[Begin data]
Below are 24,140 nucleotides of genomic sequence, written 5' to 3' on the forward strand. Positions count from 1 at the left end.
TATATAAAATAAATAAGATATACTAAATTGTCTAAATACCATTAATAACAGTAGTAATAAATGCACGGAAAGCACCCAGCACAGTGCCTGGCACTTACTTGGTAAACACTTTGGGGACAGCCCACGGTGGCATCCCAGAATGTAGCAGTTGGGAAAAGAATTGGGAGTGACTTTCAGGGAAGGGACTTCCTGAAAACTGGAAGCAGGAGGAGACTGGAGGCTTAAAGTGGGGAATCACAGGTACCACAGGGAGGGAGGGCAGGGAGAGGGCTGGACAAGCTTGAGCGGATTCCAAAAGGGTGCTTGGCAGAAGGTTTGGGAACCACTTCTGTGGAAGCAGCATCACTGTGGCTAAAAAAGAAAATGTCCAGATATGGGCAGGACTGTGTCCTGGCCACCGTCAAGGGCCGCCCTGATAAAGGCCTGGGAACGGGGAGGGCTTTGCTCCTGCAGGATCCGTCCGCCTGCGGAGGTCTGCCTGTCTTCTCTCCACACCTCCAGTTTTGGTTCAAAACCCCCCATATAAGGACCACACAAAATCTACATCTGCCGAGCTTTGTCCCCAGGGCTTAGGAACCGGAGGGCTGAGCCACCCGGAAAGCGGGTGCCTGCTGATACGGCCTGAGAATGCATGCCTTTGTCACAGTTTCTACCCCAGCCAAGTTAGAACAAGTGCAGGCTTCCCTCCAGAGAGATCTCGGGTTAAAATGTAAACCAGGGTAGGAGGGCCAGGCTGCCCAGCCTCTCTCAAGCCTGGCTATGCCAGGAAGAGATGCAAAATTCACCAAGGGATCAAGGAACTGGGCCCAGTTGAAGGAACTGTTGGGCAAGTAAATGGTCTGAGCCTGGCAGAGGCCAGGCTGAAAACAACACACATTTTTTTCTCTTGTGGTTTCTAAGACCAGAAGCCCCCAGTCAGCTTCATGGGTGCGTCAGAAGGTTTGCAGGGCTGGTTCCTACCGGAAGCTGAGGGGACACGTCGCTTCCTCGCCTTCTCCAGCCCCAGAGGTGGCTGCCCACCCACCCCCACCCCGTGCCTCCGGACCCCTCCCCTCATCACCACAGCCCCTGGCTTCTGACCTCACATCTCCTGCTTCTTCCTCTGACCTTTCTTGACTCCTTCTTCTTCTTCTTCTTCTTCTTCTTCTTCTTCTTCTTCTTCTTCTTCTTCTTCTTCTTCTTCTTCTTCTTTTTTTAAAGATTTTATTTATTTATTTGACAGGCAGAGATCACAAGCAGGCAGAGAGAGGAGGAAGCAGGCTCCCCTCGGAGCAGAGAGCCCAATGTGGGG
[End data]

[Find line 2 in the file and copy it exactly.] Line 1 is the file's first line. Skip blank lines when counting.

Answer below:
TATATAAAATAAATAAGATATACTAAATTGTCTAAATACCATTAATAACAGTAGTAATAAATGCACGGAAAGCACCCAGCACAGTGCCTGGCACTTACTTGGTAAACACTTTGGGGACAGCCCACGGTGGCATCCCAGAATGTAGCAGTTGGGAAAAGAATTGGGAGTGACTTTCAGGGAAGGGACTTCCTGAAAACTGGAAGCAGGAGGAGACTGGAGGCTTAAAGTGGGGAATCACAGGTACCACAGGGAGGGAGGGCAGGGAGAGGGCTGGACAAGCTTGAGCGGATTCCAAAAGGGTGCTTGGCAGAAGGTTTGGGAACCACTTCTGTGGAAGCAGCATCACTGTGGCTAAAAAAGAAAATGTCCAGATATGGGCAGGACTGTGTCCTGGCCACCGTCAAGGGCCGCCCTGATAAAGGCCTGGGAACGGGGAGGGCTTTGCTCCTGCAGGATCCGTCCGCCTGCGGAGGTCTGCCTGTCTTCTCTCCACACCTCCAGTTTTGGTTCAAAACCCCCCATATAAGGACCACACAAAATCTACATCTGCCGAGCTTTGTCCCCAGGGCTTAGGAACCGGAGGGCTGAGCCACCCGGAAAGCGGGTGCCTGCTGATACGGCCTGAGAATGCATGCCTTTGTCACAGTTTCTACCCCAGCCAAGTTAGAACAAGTGCAGGCTTCCCTCCAGAGAGATCTCGGGTTAAAATGTAAACCAGGGTAGGAGGGCCAGGCTGCCCAGCCTCTCTCAAGCCTGGCTATGCCAGGAAGAGATGCAAAATTCACCAAGGGATCAAGGAACTGGGCCCAGTTGAAGGAACTGTTGGGCAAGTAAATGGTCTGAGCCTGGCAGAGGCCAGGCTGAAAACAACACACATTTTTTTCTCTTGTGGTTTCTAAGACCAGAAGCCCCCAGTCAGCTTCATGGGTGCGTCAGAAGGTTTGCAGGGCTGGTTCCTACCGGAAGCTGAGGGGACACGTCGCTTCCTCGCCTTCTCCAGCCCCAGAGGTGGCTGCCCACCCACCCCCACCCCGTGCCTCCGGACCCCTCCCCTCATCACCACAGCCCCTGGCTTCTGACCTCACATCTCCTGCTTCTTCCTCTGACCTTTCTTGACTCCTTCTTCTTCTTCTTCTTCTTCTTCTTCTTCTTCTTCTTCTTCTTCTTCTTCTTCTTCTTCTTCTTCTTCTTTTTTTAAAGATTTTATTTATTTATTTGACAGGCAGAGATCACAAGCAGGCAGAGAGAGGAGGAAGCAGGCTCCCCTCGGAGCAGAGAGCCCAATGTGGGG